Die BR-319 ist die einzige Straße, die Manaus, die Hauptstadt des Amazonasbeckens, mit dem Rest Brasiliens verbindet. Sie wurde zuerst von der Militärdiktatur in den 1960er Jahren gebaut, um den Amazonas zu "kolonisieren", degradierte dann aber schnell. Menschen, die entlang der Straße lebten, starben an Malaria, Dörfer wurden verlassen, die Straße verwilderte - der Wald nahm sein Land zurück. Ende der 1980er Jahre war die BR-319 dann unpassierbar.

"Die Zerstörung der BR-319 war das Beste, was dem Regenwald passieren konnte, sagt Philip Fearnside, ein US-Umweltwissenschaftler, der seit 40 Jahren in Manaus lebt. "Die Strasse ist der einzige Weg in das Herz Amazoniens", sagt er. 95 Prozent der Abholzung findet im Umkreis von vier Kilometern um eine Straße statt. Das Jahr 2019 weist bereits die höchste Entwaldungsrate seit 10 Jahren auf, allein im Juli waren es 278 Prozent mehr als im gleichen Zeitraum des Vorjahres. Nirgendwo im Amazonasgebiet ist die Entwaldungsrate schlimmer als in der Region am Südende der BR-319. In dem kleinen Dorf Realidade - portugiesisch für Realität - liegen Rauch und Staub in der Luft, Sägewerke arbeiten die ganze Nacht, Tausende von Holzfällern schlagen Korridore im Regenwald. Das Dorf befindet sich in einem Abholz-Rausch. Die Menschen laufen bewaffnet umher, die Autos haben keine Nummernschilder, die Atmosphäre ähnelt der einer Goldgräberstadt. Realidade ist der letzte Posten der "Zivilisation" am Südrand von BR-319. Von hier aus in Richtung Norden liegt unberührter Regenwald. Südlich von Realidade findet man hunderte von Kilometern Weideland; abgeholzte Landschaften. Der "Bogen der Entwaldung" beginnt hier. Die Landschaft hinter Realidade ist ein Blick in die Zukunft des Amazonasbeckens: Ende Juli kündigte Präsident Bolsonaro an, dass er BR-319 neu pflastern lassen will.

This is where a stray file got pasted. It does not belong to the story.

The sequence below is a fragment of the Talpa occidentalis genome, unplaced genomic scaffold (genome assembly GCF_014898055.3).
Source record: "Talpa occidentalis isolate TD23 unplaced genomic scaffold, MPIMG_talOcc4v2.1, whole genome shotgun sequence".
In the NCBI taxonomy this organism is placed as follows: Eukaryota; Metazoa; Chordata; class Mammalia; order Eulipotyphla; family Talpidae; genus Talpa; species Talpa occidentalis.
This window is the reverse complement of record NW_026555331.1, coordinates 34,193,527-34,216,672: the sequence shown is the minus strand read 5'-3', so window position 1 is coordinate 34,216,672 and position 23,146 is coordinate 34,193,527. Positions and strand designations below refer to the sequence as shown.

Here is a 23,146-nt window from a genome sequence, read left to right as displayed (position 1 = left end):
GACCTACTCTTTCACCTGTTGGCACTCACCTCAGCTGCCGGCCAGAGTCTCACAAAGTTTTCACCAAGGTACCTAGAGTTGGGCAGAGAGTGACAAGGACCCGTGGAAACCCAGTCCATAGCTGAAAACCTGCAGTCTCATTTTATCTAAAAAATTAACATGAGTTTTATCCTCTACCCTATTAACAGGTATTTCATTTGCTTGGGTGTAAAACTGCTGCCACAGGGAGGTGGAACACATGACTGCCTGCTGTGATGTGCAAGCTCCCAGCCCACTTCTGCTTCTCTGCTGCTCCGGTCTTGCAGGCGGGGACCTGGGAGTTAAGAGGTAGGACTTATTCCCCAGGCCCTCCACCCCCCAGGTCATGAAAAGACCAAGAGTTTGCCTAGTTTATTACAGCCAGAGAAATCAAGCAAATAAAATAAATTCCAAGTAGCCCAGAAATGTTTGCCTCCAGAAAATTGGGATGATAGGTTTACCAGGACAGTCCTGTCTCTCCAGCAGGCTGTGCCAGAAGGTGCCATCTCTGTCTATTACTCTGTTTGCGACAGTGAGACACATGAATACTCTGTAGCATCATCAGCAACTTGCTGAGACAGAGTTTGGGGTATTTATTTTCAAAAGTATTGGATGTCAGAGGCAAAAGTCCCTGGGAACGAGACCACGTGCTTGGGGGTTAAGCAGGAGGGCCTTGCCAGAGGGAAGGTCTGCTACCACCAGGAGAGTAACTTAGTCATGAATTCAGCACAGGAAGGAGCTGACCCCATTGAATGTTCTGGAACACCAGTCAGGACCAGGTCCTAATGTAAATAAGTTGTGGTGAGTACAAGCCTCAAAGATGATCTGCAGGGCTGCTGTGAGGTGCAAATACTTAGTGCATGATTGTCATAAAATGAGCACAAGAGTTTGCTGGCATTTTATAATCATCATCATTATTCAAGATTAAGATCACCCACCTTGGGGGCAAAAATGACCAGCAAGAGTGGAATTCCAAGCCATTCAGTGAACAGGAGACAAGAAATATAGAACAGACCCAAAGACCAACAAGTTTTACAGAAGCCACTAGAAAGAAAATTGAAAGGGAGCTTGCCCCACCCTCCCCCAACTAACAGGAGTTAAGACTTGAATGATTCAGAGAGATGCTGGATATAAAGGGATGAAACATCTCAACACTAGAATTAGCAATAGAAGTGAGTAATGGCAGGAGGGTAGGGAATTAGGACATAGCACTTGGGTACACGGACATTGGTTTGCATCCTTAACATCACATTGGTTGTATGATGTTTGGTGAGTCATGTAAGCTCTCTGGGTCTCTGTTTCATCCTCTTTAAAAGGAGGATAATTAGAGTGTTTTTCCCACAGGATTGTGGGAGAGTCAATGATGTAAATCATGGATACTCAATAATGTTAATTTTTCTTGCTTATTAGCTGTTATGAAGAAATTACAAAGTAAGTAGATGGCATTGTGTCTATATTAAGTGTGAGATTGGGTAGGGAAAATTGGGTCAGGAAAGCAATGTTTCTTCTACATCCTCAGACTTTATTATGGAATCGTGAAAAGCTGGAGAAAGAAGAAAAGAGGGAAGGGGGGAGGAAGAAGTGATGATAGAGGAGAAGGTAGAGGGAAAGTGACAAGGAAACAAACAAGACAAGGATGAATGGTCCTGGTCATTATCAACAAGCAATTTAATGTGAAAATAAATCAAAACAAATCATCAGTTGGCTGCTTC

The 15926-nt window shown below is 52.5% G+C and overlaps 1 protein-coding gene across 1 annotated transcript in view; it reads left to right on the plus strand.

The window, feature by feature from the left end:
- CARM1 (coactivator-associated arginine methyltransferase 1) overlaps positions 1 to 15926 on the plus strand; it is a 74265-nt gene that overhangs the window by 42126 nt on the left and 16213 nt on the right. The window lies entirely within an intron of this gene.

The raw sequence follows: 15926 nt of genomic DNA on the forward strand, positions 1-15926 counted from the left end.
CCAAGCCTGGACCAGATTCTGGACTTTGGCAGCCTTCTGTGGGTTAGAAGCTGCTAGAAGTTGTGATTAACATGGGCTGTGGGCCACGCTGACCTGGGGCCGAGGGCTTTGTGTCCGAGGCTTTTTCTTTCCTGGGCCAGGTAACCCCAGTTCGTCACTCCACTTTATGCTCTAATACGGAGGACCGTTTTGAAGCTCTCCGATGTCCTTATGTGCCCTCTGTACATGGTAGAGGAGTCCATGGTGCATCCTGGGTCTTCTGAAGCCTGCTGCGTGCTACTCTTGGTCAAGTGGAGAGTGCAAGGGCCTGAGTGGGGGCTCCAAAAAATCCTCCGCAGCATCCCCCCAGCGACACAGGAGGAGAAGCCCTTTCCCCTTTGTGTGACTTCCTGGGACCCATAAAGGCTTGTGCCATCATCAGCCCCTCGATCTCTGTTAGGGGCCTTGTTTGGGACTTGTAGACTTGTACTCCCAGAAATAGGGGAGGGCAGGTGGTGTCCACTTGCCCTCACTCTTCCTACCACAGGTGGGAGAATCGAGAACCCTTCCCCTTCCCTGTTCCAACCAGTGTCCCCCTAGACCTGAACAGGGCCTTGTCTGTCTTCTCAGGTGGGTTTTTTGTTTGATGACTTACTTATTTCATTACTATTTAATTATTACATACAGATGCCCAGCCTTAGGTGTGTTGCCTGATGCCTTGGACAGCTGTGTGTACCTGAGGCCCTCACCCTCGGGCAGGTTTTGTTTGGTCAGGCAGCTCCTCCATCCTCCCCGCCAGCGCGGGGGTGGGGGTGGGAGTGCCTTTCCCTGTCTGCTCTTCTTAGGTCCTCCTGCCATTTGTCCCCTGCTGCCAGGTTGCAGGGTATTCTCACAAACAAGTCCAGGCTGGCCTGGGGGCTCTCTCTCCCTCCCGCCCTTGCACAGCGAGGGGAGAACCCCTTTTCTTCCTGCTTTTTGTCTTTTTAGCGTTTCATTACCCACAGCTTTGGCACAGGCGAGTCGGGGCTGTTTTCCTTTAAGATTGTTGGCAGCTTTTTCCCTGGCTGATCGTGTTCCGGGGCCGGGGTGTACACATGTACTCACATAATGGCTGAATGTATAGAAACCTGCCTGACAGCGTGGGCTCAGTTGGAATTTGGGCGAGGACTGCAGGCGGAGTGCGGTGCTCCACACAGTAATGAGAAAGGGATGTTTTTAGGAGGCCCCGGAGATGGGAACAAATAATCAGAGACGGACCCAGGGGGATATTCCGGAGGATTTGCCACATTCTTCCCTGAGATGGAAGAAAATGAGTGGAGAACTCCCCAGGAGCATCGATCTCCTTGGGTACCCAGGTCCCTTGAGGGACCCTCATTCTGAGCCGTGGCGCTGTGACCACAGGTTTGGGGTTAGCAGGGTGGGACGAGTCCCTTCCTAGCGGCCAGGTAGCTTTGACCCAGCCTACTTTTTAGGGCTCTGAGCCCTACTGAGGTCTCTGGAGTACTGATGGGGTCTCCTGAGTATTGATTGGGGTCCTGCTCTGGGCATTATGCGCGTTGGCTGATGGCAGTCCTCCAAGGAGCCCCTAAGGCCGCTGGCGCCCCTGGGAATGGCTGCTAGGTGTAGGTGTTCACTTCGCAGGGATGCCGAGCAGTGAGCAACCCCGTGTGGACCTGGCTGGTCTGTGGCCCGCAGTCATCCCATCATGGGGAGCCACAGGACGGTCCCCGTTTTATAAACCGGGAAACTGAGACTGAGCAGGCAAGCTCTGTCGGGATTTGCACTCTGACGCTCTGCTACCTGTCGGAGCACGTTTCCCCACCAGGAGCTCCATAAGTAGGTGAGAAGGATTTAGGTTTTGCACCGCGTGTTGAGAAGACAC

Zusammen mit dem Autor Fabian Federl reisten wir 2019 ende Juli für 10 Tage entlang des Highway BR-319 durch den Amazonas Regenwald von Manaus bis nach Realidade.

Veröffentlicht in Das Magazin (CH), Smithsonian Magazine (USA), Society (FR) u.A.

Ausgezeichnet: Royal Geographical Society's Earth Photo 2020 competition „A Climate of Change“ (finalist)

Regivan, Truck Driver

Truck driver Regivan, transports fresh fish. He got off the track early in the morning on the unpaved part of the BR-319 and got stuck in the mud. Wife Daniela and his son Daniel Victor came along for the first time. Attempts to pull the truck out of the mud with the help of another truck failed.

Erika Casto de Santos

Erika Casto de Santos (15) is on the lookout for the pink Amazon river dolphins (Boto), who sometimes swim to the dock and are fed with fish. The water in the river is black lent by its high acidity. Black water, means safety: there can be no malaria, because the larvae of Anopheles mosquitoes cannot survive in such acidity. Also, crocodiles prefer to hunt in clear water. The rainbow shimmer on the water is caused by a boat that is leaking oil or gasoline nearby. Igapó-Açu

Igapó-Açu

The inhabitants of this community are descendants of the indigenous called "amazonenses". The reservation protects their lifestyle and they protect the reserve: they fell trees only when needed and fish only what they eat. They are not allowed to sell raw goods or organize agriculture. Igapó-Açu is split in two, the river cuts through the village and the BR-319. Everyone who drives down the road has to use the ferry, wich is the villagers' cooperative. A 24-hour business, seven days a week. Igapó-Açu

Young Catfish

A very small and young Bagre fish (Catfish) that two girls in Igapó-Açu have taken out of the water.

Emmerson Casto de Santos

Emmerson Casto de Santos (41) demonstrates a Jaguar skull. He built guest houses on the riverbanks and wants to be a pioneer of sustainable tourism in Igapó-Açu. But for that he needs guests, and an accessible street. A problem that makes Emerson and the other residents of Igapó-Açu ambivalent. Igapó-Açu

Wood Transporter

BR-319, just before Realidade - a truck transports wood from the rainforest. Many of the transports happen in the dark, wich indicates that he wood is not legal.